We have another deadly disease to fight – Mucormycosis

We have another deadly disease to fight – Mucormycosis

We have another deadly disease to fight – Mucormycosis


The pandemic has thrown several challenges to the common mass and the scientists and doctors are rising to the occasion to save lives.

The pandemic has thrown several challenges to the common mass and the scientists and doctors are rising to the occasion to save lives.

As the nation stumbles to get through the crisis, we have another deadly disease to fight – Mucormycosis.

Doctors explain that Mucor is a rare but life threatening disease, which has become quite common in recent times – more so in patients who have recently recovered from COVID. There have been reports of the same even during the first wave but as physicians are discussing amongst themselves, the mucor occurring in the second wave is deadlier and merciless. The medical community is now seeing a fungus, which is affecting patients who are not previously diabetic or immunocompromised, otherwise and in a younger population.

Dr Gaurav Medikeri, program director of Endoscopic Skull Base Surgery, HCG Cancer Hospital said that the most shocking part was that these patients somehow manage to step out of a COVID hospital alive and feel happy about it but only to step into another equally messy disease If not worse.

Talking to The Hans India the doctor said that he has come across 19 cases in the first wave and 27 cases in the last weeks in the 2nd wave. "But this time, more people are presenting in an advanced stage very early. I even saw this disease in a 20 year old boy who went blind because of it and we had to remove his eye because of the same. These cases are being reported all over India but surprisingly not many reports coming from the rest of the world," Medikeri said.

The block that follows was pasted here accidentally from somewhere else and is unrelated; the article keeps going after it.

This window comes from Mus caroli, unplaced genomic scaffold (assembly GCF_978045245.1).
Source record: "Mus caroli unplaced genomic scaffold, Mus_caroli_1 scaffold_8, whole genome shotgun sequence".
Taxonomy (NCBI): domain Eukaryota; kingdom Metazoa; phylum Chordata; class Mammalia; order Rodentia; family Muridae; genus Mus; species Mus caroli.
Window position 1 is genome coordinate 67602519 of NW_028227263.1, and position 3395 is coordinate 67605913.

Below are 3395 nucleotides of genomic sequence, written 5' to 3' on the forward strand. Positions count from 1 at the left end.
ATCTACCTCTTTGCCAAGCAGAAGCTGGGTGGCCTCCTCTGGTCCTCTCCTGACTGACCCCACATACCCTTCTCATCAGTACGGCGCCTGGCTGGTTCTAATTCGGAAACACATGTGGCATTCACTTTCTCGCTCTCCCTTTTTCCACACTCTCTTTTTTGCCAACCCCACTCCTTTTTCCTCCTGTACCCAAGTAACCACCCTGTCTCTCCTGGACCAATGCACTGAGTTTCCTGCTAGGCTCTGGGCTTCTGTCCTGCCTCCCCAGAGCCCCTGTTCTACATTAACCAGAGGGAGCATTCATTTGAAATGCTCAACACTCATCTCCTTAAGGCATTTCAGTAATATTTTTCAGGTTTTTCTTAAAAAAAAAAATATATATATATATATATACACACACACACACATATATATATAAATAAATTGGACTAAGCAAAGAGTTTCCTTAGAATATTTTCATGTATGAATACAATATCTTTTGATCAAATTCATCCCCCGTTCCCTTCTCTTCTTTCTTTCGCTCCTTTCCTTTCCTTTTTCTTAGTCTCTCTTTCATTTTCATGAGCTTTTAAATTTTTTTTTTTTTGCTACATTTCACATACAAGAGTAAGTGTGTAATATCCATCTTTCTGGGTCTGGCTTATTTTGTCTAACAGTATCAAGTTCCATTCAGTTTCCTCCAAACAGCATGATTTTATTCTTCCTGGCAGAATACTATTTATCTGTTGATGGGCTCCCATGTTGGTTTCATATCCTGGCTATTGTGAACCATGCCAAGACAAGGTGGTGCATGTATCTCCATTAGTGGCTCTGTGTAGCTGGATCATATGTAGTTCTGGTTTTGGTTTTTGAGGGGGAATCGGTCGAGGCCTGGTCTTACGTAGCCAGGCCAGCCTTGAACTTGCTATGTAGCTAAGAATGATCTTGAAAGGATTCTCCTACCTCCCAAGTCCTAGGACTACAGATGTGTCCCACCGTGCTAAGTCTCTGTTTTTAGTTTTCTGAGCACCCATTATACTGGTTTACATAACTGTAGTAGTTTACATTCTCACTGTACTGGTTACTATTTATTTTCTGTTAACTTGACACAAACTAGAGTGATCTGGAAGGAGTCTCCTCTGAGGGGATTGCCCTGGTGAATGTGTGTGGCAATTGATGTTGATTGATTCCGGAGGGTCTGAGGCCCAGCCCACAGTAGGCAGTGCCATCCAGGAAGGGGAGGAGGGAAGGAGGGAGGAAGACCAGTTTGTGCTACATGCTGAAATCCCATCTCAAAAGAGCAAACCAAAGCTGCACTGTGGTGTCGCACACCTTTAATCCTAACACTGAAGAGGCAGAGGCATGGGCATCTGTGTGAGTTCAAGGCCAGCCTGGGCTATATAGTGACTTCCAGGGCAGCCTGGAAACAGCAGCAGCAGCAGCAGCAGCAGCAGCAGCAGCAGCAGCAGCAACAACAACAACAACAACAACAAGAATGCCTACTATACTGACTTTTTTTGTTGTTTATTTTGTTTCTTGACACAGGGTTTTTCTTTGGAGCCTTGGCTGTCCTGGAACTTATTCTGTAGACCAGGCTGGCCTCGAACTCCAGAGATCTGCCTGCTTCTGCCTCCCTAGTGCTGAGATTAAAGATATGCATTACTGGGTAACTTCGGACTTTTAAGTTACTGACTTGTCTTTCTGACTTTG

"The rate of progress of the disease is alarming as we have seen that in the last two months, we have had to remove close to 10 eyeballs of the 26 patients that presented to us with mucormycosis – that is a staggering 38%! Our youngest patient is only 20 years old, which was unheard of in the history of management of mucormycosis. Removing an eye for a 20-year-old is not only traumatizing in terms of a physical handicap, but also mentally and emotionally disabling for them. He hasn't even started living his life yet and has been through COVID, lost an eye and also contracted diabetes! Not to mention that this is a financially draining condition, as patients need long-term liposomal amphotericin B which is not only expensive, but also in short supply.

As of today, there is an acute shortage on Amphotericin B in the market and most physician groups consist of messages asking for help in trying to procure Amphotericin B for their patients," he narrated the case.

In another case, a 50-year-old female from Yelahanka had intracranial spread while the patient was being shifted to the HCG Cancer hospital and succumbed to her disease even before she could seek medical help. The disease was so rampant and aggressive, that there is absolutely no time to lose in examining, investigating, imaging and formulating a treatment plan for these patients. The difficult part is that the plan has to be tailor made for each patient depending on their age, extent of disease, and the general health condition, which needs a team, based approach to tackle the disease holistically.

One 46-year-old BMTC bus driver who is the sole breadwinner for his family is battling with his life at a tertiary care center, as this fungal disease has consumed the frontal lobe of his brain and is pushing ahead, but his wife refuses to give up on him. He has a weak heart making him unfit for surgery.

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